Presentation on theme: "Matter I. States of Matter Kinetic Molecular Theory States of Matter."— Presentation transcript:
Matter I. States of Matter Kinetic Molecular Theory States of Matter
A. Kinetic Molecular Theory KMT Particles of matter are always in motion. The kinetic energy (speed) of these particles increases as temperature increases.
B. Four States of Matter Solids very low KE - particles vibrate but can’t move around fixed shape fixed volume
B. Four States of Matter Liquids low KE - particles can move around but are still close together variable shape fixed volume
B. Four States of Matter Gases high KE - particles can separate and move throughout container variable shape variable volume
B. Four States of Matter Plasma very high KE - particles collide with enough energy to break into charged particles (+/-) gas-like, variable shape & volume stars, fluorescent light bulbs, CRTs
Matter II. Classification of Matter Matter Flowchart Pure Substances Mixtures
A. Matter Flowchart MATTER Can it be physically separated? Homogeneous Mixture (solution) Heterogeneous MixtureCompoundElement MIXTUREPURE SUBSTANCE yesno Can it be chemically decomposed? noyes Is the composition uniform? noyes ColloidsSuspensions
A. Matter Flowchart Examples: graphite pepper sugar (sucrose) paint soda element hetero. mixture compound hetero. mixture solution
B. Pure Substances Element composed of identical atoms EX: copper wire, aluminum foil
B. Pure Substances Compound composed of 2 or more elements in a fixed ratio properties differ from those of individual elements EX: table salt (NaCl)
B. Pure Substances Law of Definite Composition A given compound always contains the same, fixed ratio of elements. Law of Multiple Proportions Elements can combine in different ratios to form different compounds.
B. Pure Substances For example… Two different compounds, each has a definite composition.
C. Mixtures Variable combination of 2 or more pure substances. HeterogeneousHomogeneous
C. Mixtures Solution homogeneous very small particles no Tyndall effect Tyndall Effect particles don’t settle EX: rubbing alcohol
C. Mixtures Suspension heterogeneous large particles Tyndall effect particles settle EX:fresh-squeezed lemonade
C. Mixtures Examples: mayonnaise muddy water fog saltwater Italian salad dressing colloid suspension colloid solution suspension
Matter III. Properties & Changes in Matter Extensive vs. Intensive Physical vs. Chemical
A. Extensive vs. Intensive Extensive Property depends on the amount of matter present Intensive Property depends on the identity of substance, not the amount
A. Extensive vs. Intensive Examples: boiling point volume mass density conductivity intensive extensive intensive
B. Physical vs. Chemical Physical Property can be observed without changing the identity of the substance Chemical Property describes the ability of a substance to undergo changes in identity
B. Physical vs. Chemical Examples: melting point flammable density magnetic tarnishes in air physical chemical physical chemical
B. Physical vs. Chemical Physical Change changes the form of a substance without changing its identity properties remain the same Chemical Change changes the identity of a substance products have different properties
B. Physical vs. Chemical Signs of a Chemical Change change in color or odor formation of a gas formation of a precipitate (solid) change in light or heat
B. Physical vs. Chemical Examples: rusting iron dissolving in water burning a log melting ice grinding spices chemical physical chemical physical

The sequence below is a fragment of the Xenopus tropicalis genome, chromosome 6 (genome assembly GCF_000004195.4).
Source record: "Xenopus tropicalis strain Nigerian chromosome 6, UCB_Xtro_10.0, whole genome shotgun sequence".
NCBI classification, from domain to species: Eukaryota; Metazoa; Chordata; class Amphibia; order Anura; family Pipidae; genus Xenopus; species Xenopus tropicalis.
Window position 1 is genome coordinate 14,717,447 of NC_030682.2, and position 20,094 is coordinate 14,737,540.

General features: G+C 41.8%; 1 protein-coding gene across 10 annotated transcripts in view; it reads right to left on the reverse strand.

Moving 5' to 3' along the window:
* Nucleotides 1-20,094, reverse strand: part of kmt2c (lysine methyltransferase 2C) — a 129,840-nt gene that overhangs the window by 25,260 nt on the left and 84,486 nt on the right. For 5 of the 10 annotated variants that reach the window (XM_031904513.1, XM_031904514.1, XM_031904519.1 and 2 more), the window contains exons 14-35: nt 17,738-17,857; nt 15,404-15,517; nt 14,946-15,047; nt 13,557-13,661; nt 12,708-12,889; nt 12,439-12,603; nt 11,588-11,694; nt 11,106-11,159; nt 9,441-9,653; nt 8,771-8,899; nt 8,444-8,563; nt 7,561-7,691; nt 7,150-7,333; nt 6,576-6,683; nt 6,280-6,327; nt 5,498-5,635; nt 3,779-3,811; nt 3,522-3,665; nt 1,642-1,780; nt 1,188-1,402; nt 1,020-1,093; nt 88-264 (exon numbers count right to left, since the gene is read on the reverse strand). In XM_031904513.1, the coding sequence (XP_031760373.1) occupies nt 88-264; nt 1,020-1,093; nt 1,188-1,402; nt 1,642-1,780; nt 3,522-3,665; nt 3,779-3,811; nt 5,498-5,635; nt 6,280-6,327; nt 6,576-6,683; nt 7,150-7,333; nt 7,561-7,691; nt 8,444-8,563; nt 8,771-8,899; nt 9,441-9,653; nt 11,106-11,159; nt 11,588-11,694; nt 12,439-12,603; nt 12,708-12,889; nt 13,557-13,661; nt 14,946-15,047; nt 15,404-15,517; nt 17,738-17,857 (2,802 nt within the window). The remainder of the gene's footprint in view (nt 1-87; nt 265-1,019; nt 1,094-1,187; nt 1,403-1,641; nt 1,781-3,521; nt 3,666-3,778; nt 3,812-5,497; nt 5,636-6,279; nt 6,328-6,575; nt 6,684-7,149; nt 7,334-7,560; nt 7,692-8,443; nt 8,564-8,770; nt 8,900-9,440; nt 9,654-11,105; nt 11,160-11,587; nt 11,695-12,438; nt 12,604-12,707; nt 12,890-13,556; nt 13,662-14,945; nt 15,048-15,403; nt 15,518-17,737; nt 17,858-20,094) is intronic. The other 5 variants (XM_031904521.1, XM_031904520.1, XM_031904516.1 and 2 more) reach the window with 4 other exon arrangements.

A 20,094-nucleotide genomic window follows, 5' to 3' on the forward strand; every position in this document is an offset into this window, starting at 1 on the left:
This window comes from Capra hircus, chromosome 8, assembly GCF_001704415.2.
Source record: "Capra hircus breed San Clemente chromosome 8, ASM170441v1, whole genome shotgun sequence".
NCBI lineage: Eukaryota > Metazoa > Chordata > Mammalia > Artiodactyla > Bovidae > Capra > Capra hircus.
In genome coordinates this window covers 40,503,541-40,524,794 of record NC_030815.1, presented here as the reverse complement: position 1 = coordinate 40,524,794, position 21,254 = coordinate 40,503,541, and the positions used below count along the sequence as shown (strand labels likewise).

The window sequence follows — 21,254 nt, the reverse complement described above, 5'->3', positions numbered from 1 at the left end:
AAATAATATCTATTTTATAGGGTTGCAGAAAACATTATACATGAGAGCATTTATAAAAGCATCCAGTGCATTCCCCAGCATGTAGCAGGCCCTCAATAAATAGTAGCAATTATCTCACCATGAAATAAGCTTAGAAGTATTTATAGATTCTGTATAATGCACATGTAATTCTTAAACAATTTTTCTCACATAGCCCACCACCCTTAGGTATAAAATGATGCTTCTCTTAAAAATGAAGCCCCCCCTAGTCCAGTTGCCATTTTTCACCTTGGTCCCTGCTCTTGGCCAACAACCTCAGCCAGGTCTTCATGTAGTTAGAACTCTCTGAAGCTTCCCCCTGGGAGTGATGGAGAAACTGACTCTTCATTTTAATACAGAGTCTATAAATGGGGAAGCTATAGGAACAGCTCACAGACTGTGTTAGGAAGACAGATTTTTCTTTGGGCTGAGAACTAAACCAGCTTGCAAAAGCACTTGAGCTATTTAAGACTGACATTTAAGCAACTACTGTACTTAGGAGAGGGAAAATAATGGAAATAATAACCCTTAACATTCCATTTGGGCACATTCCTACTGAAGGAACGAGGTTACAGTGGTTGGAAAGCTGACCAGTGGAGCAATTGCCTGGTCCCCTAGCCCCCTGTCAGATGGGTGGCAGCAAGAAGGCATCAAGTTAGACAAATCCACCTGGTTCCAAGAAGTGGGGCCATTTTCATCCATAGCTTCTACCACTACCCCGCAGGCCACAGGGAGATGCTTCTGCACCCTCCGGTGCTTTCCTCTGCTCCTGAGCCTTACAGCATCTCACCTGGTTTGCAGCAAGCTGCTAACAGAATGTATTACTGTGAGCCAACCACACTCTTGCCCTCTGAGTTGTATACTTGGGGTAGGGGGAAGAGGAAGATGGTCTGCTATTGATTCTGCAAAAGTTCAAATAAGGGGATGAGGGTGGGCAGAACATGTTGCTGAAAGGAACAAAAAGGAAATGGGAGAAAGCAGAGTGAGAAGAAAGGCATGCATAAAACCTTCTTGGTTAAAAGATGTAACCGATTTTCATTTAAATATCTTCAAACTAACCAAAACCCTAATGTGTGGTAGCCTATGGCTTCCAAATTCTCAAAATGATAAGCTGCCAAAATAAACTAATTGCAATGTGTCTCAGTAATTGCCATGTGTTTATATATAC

Phase Changes Are Physical Changes Most substances can exist in 3 states (Solid, Liquid, Gas) Temperature and pressure determine the state of matter.
Phase Changes States of matter are called Phases when they exist together as physically different parts of a mixture. For example: Ice water is a heterogeneous mixture of 2 phases – it exists as a liquid and a solid together. When energy is added or removed, one phase can change into another
Phase Changes Requiring Energy Melting – solid to liquid Vaporization – liquid to a gas Sublimation – solid to gas These phase changes require energy to be added to the system.
Phase Changes the Release Energy Condensation – gas to liquid Deposition – gas to solid Freezing – liquid to solid These phase changes require energy to be removed from the system.
Phase Diagrams Phase diagram shows phase of matter at different temperatures and pressures Each substance unique There is usually a “Triple Point” where all three phases can coexist “Critical Point” – temperature and pressure at which above substance cannot exist as liquid
Filtration To separate an insoluble solid from a liquid. The solid remains in the filter paper and the liquid goes through the paper into the beaker.
Chromotography Used to separate small amounts of liquids from each other, such as to separate different colored dyes that make up the ink in a marker. Some dyes are more soluble than others, the dyes travel up the chromatography paper at different distances. The more soluble dyes move further up the paper than the less soluble ones, and you can see the separation of the colors.
Is used to separate and collect a liquid from the solid that is dissolved in it. The solution is heated in a flask until the liquid boils. The gas produced passes into the condenser where it is cooled and condenses to a liquid. The pure liquid (distillate) is collected in a beaker. Distillation
Other Separation Techniques Evaporation – Is used to separate and collect a soluble solid out of a liquid it is dissolved in. The solution is heated until the liquid boils. When the liquid has boiled away, the solid remains. Magnetism – To separate a magnetic particle from a non-magnetic particle. A strong magnet is passed over the mixture, which collects the magnetic particle and leaves the other particle(s) behind.